2017 – A Year of Wildcards?

20.12.16

Slowly but surely through 2016, the headline rate of house price growth has slowed in the UK. What had been driving it before — the rapid pace of price growth in London — is ebbing away as affordability issues for first-time buyers and tax hikes on expensive and investment property have subdued demand in the city.

According to the latest data from Land Registry, the annual rate of growth for the average UK house price slowed from 7.7% in January to 6.9% in October. In London, this is more pronounced: a slowdown from 13.5% in January to 7.7% in October. So what does next year hold for house prices?

Underpinning house prices is a protracted supply shortage in some areas of the country, particularly London and the south-east of England. We are building fewer than 150,000 new units a year in England and Wales. The government is targeting a million new homes by 2020, so that number has to drastically increase.

More government money is being funnelled to housebuilding, planning laws are being relaxed, and public land is being freed up for development. Will it be enough? Even if it is, the effects will not be felt in 2017, so the supply problem will persist, offering substantial support to house prices during the year.

In London, prime areas are still licking their wounds from tax hikes. Prices are falling in the likes of Kensington and Chelsea, though these drops are partly offset by rapid price growth in outer areas, such as Barking & Dagenham, where property is cheaper and homebuyers and investors are flocking there in search of value. Affordability issues for first-time buyers in the city will continue to bite, however.

This slowdown in the capital will likely be experienced across the rest of the country with price growth down notably on 2016 levels. Industry forecast is 1% house price growth in the UK during 2017, down from 5% in 2016.

London's slowdown is also driving more buyers out to neighbouring regions, where they can find cheaper property, or get more for their money if they currently own a home in the city and want to cash in on recent gains. And that is sending prices in these areas higher.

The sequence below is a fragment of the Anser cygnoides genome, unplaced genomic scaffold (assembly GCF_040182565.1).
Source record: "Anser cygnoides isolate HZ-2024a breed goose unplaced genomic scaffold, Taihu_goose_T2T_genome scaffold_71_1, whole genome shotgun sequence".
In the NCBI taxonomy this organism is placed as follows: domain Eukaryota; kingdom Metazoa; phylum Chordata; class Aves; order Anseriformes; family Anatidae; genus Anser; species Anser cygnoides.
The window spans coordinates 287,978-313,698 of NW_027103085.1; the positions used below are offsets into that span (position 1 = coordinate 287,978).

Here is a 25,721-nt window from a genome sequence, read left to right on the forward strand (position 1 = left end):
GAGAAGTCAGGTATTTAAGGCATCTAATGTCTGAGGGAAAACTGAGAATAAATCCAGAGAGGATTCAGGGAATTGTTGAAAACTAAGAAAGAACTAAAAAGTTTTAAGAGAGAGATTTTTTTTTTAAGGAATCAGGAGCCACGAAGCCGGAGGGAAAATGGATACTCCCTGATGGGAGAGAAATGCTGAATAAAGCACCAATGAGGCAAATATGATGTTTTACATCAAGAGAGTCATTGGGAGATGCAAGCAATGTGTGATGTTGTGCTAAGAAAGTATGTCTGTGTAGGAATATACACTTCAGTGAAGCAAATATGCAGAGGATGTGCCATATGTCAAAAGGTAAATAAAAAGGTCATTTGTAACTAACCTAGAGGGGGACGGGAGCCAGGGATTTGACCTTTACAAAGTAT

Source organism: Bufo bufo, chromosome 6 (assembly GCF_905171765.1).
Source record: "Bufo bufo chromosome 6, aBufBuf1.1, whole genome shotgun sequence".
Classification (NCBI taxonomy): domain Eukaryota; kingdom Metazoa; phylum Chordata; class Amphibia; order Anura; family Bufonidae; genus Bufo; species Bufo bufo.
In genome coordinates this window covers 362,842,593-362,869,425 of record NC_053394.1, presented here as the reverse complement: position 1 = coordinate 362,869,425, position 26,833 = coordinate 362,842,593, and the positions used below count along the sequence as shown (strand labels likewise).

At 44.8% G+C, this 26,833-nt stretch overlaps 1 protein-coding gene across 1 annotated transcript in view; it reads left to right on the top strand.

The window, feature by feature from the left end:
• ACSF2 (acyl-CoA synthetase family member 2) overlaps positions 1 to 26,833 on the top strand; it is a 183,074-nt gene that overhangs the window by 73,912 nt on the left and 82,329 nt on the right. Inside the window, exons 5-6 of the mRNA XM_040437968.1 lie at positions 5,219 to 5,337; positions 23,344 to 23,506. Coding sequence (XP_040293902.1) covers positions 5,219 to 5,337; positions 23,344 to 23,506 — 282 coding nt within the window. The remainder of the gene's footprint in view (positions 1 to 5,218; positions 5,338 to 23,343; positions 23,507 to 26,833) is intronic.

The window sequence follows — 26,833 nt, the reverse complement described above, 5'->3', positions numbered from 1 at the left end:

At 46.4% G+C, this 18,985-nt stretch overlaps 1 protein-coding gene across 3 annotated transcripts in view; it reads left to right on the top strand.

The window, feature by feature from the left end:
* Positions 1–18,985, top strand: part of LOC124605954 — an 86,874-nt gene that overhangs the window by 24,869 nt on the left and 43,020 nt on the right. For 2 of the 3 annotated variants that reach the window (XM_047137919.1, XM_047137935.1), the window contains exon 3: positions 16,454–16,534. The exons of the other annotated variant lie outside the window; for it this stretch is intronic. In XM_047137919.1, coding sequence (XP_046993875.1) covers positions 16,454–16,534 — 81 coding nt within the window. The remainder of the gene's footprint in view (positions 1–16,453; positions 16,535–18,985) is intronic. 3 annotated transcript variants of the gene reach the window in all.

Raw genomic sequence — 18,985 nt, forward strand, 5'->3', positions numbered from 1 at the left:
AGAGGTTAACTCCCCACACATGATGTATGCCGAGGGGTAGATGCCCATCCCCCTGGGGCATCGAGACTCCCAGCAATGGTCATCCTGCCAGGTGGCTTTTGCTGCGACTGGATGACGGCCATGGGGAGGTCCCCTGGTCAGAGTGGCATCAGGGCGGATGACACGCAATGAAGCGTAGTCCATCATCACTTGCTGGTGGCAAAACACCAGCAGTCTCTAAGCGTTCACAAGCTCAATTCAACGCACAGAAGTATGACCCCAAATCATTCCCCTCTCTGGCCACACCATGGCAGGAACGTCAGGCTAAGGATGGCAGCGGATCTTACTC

There are a number of political wildcards on the horizon too. It's not clear how they will impact the housing market, but the risk is there. Brexit is the biggest challenge. The government is set to begin formally exiting the EU by March 2017. The negotiation process will be complex, difficult, and fraught with disagreement, creating a cloud of uncertainty over the economy.

This could deter investors and weaken demand from ordinary homebuyers if the economy takes a turn for the worse. On the other hand, London in particular may see a boom in foreign investment because of sterling's Brexit-related weakness Nobody really knows what will happen. But turbulence is almost certain.

The five year outlook for the UK is almost wholly dependent on the terms of the exit from the EU and the agreements we manage to put in place. The UK is entering uncharted territory... Although turbulence is likely, there have already been some encouraging signs that the Brexit economic effect will be smaller than predicted.

Next year will be when President-elect Trump takes office in the US. His political and economic impact on the world is also unclear. But he has promised big changes in how the White House operates, and that could mean significant disruption. Time will tell. Moreover, the French presidential election towards the end of the year could see the election of Marne le Pen of the far-right Front National, something that could all but kill the EU.

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